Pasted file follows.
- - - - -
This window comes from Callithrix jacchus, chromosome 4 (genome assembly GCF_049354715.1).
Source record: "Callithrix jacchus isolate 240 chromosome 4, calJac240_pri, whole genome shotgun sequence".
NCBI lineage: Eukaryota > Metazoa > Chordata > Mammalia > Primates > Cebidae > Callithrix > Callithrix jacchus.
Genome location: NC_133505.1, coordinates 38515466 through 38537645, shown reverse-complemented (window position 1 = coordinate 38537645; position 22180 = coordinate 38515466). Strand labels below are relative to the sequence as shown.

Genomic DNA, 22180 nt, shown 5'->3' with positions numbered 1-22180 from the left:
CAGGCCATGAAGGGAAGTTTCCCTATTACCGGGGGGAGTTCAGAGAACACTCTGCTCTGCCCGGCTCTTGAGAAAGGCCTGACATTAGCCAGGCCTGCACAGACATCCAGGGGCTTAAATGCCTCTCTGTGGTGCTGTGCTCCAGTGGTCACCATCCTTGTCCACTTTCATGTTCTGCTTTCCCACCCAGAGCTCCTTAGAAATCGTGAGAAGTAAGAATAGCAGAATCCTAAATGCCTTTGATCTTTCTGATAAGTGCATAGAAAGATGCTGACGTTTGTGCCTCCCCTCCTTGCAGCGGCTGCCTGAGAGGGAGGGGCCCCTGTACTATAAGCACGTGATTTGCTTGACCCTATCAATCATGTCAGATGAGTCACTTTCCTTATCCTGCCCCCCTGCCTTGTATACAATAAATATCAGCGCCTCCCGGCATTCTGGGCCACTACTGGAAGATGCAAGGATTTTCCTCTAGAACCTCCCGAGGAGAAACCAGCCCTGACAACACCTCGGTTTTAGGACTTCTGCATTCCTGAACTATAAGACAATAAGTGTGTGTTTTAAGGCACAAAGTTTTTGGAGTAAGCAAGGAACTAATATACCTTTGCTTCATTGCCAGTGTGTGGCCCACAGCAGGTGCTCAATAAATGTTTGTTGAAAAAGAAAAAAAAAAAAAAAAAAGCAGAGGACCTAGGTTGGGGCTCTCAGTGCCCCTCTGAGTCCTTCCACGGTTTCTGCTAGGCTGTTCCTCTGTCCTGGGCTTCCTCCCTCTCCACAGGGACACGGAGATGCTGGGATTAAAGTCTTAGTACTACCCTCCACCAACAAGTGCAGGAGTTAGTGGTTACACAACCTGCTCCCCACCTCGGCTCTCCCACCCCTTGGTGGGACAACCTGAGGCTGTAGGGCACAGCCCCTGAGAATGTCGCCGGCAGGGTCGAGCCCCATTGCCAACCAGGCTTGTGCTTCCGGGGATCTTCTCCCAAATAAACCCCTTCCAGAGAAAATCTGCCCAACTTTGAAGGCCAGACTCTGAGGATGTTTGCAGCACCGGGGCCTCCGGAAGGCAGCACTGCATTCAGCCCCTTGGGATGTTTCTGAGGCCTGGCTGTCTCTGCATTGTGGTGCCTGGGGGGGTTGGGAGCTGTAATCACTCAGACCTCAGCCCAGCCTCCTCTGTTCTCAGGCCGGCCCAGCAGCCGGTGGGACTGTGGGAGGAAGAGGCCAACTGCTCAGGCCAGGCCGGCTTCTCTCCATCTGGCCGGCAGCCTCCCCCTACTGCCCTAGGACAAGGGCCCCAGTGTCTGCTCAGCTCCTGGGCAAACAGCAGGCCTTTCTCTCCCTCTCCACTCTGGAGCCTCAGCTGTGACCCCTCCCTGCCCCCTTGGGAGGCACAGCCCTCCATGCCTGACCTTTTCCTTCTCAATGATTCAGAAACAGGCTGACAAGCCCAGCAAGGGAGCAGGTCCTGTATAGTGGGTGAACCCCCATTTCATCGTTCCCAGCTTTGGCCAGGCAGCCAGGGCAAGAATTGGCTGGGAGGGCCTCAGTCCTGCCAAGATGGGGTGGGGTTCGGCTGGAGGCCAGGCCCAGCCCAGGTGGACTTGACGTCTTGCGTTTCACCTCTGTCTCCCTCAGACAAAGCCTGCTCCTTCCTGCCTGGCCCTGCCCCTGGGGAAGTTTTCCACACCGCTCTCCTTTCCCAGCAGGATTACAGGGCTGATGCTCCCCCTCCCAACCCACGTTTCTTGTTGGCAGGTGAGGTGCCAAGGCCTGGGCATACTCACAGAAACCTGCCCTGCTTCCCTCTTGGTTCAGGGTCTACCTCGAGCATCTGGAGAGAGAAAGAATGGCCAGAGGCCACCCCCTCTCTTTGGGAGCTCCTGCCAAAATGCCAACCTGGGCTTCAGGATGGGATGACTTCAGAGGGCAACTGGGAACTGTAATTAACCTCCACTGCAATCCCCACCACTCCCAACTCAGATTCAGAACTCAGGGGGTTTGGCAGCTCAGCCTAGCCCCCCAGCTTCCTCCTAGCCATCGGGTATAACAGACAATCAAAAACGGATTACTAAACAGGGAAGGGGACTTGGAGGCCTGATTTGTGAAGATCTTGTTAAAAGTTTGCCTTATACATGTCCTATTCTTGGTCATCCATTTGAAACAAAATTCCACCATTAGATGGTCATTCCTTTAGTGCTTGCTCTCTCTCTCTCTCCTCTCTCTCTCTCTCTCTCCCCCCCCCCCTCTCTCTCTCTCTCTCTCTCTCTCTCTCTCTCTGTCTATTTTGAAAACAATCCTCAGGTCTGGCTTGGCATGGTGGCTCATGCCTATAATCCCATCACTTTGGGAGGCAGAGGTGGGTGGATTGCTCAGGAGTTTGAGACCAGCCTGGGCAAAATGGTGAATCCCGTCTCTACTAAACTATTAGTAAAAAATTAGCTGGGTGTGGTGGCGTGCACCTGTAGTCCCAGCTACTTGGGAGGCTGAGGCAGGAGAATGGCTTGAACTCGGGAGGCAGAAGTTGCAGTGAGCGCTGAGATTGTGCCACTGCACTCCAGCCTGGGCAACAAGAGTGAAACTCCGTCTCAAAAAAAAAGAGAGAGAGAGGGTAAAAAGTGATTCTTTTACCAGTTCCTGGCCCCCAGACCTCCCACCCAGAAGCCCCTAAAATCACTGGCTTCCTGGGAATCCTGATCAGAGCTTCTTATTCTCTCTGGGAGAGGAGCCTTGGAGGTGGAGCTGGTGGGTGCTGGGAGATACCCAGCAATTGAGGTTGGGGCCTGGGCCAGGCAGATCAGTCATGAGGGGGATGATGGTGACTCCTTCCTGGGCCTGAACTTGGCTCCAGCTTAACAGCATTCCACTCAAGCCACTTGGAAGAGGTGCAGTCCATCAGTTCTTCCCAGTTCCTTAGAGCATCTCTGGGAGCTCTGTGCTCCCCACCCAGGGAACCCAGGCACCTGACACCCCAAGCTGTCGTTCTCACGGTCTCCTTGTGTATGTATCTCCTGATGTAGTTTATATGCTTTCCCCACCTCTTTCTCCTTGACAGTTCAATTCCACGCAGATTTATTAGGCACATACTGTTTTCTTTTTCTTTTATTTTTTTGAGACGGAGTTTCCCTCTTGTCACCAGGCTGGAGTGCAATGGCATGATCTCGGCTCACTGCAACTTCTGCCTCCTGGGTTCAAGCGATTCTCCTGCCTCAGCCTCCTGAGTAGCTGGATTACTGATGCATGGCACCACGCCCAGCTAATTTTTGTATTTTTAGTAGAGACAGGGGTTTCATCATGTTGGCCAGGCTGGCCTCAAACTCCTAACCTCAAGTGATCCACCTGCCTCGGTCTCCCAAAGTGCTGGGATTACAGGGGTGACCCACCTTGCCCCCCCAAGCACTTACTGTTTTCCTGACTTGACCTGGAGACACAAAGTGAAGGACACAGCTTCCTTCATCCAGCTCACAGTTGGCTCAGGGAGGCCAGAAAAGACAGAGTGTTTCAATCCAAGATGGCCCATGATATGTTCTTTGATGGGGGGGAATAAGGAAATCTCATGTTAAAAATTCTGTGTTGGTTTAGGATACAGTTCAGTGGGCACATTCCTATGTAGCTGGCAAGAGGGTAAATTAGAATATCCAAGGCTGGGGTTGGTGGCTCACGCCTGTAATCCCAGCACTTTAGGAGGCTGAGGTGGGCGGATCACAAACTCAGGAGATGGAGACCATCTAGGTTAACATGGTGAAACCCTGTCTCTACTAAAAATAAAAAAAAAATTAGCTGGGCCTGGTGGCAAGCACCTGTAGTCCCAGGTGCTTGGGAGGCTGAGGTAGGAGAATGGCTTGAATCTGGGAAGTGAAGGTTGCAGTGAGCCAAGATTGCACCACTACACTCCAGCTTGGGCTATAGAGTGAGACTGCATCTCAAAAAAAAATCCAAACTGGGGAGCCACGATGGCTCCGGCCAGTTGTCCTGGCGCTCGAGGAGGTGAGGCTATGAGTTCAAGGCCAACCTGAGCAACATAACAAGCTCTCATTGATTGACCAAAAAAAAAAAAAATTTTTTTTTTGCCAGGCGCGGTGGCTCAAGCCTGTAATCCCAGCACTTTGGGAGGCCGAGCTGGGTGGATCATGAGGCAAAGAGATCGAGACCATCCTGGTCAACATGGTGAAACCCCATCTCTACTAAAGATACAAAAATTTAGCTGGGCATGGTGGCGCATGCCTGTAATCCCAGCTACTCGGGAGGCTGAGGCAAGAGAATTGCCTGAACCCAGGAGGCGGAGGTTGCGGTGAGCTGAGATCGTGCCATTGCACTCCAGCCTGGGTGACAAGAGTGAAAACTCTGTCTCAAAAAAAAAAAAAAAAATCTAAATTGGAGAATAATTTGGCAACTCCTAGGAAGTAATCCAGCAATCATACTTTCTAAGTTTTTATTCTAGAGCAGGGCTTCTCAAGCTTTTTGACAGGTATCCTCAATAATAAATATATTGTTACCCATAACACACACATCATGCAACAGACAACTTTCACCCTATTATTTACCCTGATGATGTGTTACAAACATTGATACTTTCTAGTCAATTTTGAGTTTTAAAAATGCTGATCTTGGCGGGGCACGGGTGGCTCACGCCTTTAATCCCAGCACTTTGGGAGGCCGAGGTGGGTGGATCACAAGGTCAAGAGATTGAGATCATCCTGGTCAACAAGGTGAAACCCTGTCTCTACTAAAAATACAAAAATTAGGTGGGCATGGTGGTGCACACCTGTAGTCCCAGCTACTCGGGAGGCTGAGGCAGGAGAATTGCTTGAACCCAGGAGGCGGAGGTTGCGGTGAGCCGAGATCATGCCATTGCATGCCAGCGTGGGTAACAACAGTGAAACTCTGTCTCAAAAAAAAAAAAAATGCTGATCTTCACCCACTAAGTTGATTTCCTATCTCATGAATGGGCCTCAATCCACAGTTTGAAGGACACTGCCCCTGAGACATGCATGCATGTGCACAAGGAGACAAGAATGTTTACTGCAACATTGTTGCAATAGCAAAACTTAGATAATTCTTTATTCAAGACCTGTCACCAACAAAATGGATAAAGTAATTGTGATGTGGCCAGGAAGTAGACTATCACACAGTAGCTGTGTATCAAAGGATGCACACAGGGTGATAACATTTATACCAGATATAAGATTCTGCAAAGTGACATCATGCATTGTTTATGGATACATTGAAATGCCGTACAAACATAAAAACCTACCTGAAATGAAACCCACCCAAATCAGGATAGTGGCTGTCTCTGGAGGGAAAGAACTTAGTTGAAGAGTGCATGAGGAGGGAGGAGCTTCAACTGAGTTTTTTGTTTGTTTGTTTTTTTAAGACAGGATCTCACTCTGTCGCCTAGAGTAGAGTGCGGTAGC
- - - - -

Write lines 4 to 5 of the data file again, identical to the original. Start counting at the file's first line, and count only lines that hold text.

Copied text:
Genome location: NC_133505.1, coordinates 38515466 through 38537645, shown reverse-complemented (window position 1 = coordinate 38537645; position 22180 = coordinate 38515466). Strand labels below are relative to the sequence as shown.

Genomic DNA, 22180 nt, shown 5'->3' with positions numbered 1-22180 from the left: